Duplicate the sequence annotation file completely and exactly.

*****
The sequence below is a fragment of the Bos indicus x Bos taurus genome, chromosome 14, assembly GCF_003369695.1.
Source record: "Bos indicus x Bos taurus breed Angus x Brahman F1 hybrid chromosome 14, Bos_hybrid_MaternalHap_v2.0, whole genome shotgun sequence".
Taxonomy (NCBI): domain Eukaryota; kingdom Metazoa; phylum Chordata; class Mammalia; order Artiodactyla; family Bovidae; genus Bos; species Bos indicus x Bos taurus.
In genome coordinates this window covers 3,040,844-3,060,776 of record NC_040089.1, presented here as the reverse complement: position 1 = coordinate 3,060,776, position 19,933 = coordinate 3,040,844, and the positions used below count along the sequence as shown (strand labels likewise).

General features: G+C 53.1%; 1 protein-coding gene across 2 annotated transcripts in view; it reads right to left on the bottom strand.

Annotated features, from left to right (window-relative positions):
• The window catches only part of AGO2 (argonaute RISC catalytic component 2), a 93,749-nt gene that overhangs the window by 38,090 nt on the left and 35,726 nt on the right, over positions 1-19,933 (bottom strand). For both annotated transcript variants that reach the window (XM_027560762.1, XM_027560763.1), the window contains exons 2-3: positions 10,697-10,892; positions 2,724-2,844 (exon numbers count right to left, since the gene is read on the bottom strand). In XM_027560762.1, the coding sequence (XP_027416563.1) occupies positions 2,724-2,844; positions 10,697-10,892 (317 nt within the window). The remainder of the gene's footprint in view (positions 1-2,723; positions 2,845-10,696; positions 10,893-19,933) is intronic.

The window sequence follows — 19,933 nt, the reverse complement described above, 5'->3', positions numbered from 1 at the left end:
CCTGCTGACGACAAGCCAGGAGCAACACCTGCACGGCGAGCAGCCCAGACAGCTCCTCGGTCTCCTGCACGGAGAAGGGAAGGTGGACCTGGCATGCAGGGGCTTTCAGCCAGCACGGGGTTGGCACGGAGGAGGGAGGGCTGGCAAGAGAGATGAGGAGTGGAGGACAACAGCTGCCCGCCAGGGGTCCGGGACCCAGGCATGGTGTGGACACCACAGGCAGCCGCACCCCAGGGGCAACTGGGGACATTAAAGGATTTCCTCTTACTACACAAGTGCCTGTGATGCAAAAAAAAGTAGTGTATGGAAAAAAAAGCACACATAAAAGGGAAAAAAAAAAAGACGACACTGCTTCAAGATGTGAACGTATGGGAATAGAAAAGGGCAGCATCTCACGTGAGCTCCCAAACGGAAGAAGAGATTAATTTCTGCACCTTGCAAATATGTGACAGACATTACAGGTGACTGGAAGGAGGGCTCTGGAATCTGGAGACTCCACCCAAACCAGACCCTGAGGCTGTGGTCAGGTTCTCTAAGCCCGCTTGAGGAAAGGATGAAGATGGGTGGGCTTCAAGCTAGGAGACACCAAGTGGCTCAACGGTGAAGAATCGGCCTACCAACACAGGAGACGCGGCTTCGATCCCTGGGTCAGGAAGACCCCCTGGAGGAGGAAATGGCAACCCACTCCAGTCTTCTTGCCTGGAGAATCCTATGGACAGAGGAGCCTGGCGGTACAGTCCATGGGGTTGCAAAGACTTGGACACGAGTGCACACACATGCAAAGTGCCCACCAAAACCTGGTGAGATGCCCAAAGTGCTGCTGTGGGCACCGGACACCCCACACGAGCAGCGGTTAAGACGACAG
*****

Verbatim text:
The sequence below is a fragment of the Bos indicus x Bos taurus genome, chromosome 14, assembly GCF_003369695.1.
Source record: "Bos indicus x Bos taurus breed Angus x Brahman F1 hybrid chromosome 14, Bos_hybrid_MaternalHap_v2.0, whole genome shotgun sequence".
Taxonomy (NCBI): domain Eukaryota; kingdom Metazoa; phylum Chordata; class Mammalia; order Artiodactyla; family Bovidae; genus Bos; species Bos indicus x Bos taurus.
In genome coordinates this window covers 3,040,844-3,060,776 of record NC_040089.1, presented here as the reverse complement: position 1 = coordinate 3,060,776, position 19,933 = coordinate 3,040,844, and the positions used below count along the sequence as shown (strand labels likewise).

General features: G+C 53.1%; 1 protein-coding gene across 2 annotated transcripts in view; it reads right to left on the bottom strand.

Annotated features, from left to right (window-relative positions):
• The window catches only part of AGO2 (argonaute RISC catalytic component 2), a 93,749-nt gene that overhangs the window by 38,090 nt on the left and 35,726 nt on the right, over positions 1-19,933 (bottom strand). For both annotated transcript variants that reach the window (XM_027560762.1, XM_027560763.1), the window contains exons 2-3: positions 10,697-10,892; positions 2,724-2,844 (exon numbers count right to left, since the gene is read on the bottom strand). In XM_027560762.1, the coding sequence (XP_027416563.1) occupies positions 2,724-2,844; positions 10,697-10,892 (317 nt within the window). The remainder of the gene's footprint in view (positions 1-2,723; positions 2,845-10,696; positions 10,893-19,933) is intronic.

The window sequence follows — 19,933 nt, the reverse complement described above, 5'->3', positions numbered from 1 at the left end:
CCTGCTGACGACAAGCCAGGAGCAACACCTGCACGGCGAGCAGCCCAGACAGCTCCTCGGTCTCCTGCACGGAGAAGGGAAGGTGGACCTGGCATGCAGGGGCTTTCAGCCAGCACGGGGTTGGCACGGAGGAGGGAGGGCTGGCAAGAGAGATGAGGAGTGGAGGACAACAGCTGCCCGCCAGGGGTCCGGGACCCAGGCATGGTGTGGACACCACAGGCAGCCGCACCCCAGGGGCAACTGGGGACATTAAAGGATTTCCTCTTACTACACAAGTGCCTGTGATGCAAAAAAAAGTAGTGTATGGAAAAAAAAGCACACATAAAAGGGAAAAAAAAAAAGACGACACTGCTTCAAGATGTGAACGTATGGGAATAGAAAAGGGCAGCATCTCACGTGAGCTCCCAAACGGAAGAAGAGATTAATTTCTGCACCTTGCAAATATGTGACAGACATTACAGGTGACTGGAAGGAGGGCTCTGGAATCTGGAGACTCCACCCAAACCAGACCCTGAGGCTGTGGTCAGGTTCTCTAAGCCCGCTTGAGGAAAGGATGAAGATGGGTGGGCTTCAAGCTAGGAGACACCAAGTGGCTCAACGGTGAAGAATCGGCCTACCAACACAGGAGACGCGGCTTCGATCCCTGGGTCAGGAAGACCCCCTGGAGGAGGAAATGGCAACCCACTCCAGTCTTCTTGCCTGGAGAATCCTATGGACAGAGGAGCCTGGCGGTACAGTCCATGGGGTTGCAAAGACTTGGACACGAGTGCACACACATGCAAAGTGCCCACCAAAACCTGGTGAGATGCCCAAAGTGCTGCTGTGGGCACCGGACACCCCACACGAGCAGCGGTTAAGACGACAG